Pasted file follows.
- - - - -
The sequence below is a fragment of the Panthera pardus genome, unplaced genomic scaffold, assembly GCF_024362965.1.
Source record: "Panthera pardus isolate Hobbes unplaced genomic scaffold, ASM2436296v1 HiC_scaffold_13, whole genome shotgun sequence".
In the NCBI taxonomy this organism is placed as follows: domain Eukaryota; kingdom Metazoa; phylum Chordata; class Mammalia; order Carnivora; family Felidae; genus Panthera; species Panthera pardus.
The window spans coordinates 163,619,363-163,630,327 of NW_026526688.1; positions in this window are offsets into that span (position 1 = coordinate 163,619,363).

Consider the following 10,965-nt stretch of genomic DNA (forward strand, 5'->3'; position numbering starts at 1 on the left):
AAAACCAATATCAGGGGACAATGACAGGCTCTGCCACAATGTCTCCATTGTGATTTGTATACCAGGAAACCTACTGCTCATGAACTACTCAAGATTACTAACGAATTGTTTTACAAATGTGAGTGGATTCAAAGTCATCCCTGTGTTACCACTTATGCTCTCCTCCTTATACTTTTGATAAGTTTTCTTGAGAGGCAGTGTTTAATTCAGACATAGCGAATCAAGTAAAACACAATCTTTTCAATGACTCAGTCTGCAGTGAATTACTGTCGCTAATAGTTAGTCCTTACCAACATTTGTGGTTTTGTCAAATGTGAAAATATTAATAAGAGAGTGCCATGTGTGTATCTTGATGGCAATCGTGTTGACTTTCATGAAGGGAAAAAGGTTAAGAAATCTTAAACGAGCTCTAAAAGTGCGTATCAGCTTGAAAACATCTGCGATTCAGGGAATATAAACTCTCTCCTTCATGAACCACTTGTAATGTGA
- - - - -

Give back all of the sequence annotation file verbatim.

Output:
The sequence below is a fragment of the Panthera pardus genome, unplaced genomic scaffold, assembly GCF_024362965.1.
Source record: "Panthera pardus isolate Hobbes unplaced genomic scaffold, ASM2436296v1 HiC_scaffold_13, whole genome shotgun sequence".
In the NCBI taxonomy this organism is placed as follows: domain Eukaryota; kingdom Metazoa; phylum Chordata; class Mammalia; order Carnivora; family Felidae; genus Panthera; species Panthera pardus.
The window spans coordinates 163,619,363-163,630,327 of NW_026526688.1; positions in this window are offsets into that span (position 1 = coordinate 163,619,363).

Consider the following 10,965-nt stretch of genomic DNA (forward strand, 5'->3'; position numbering starts at 1 on the left):
AAAACCAATATCAGGGGACAATGACAGGCTCTGCCACAATGTCTCCATTGTGATTTGTATACCAGGAAACCTACTGCTCATGAACTACTCAAGATTACTAACGAATTGTTTTACAAATGTGAGTGGATTCAAAGTCATCCCTGTGTTACCACTTATGCTCTCCTCCTTATACTTTTGATAAGTTTTCTTGAGAGGCAGTGTTTAATTCAGACATAGCGAATCAAGTAAAACACAATCTTTTCAATGACTCAGTCTGCAGTGAATTACTGTCGCTAATAGTTAGTCCTTACCAACATTTGTGGTTTTGTCAAATGTGAAAATATTAATAAGAGAGTGCCATGTGTGTATCTTGATGGCAATCGTGTTGACTTTCATGAAGGGAAAAAGGTTAAGAAATCTTAAACGAGCTCTAAAAGTGCGTATCAGCTTGAAAACATCTGCGATTCAGGGAATATAAACTCTCTCCTTCATGAACCACTTGTAATGTGA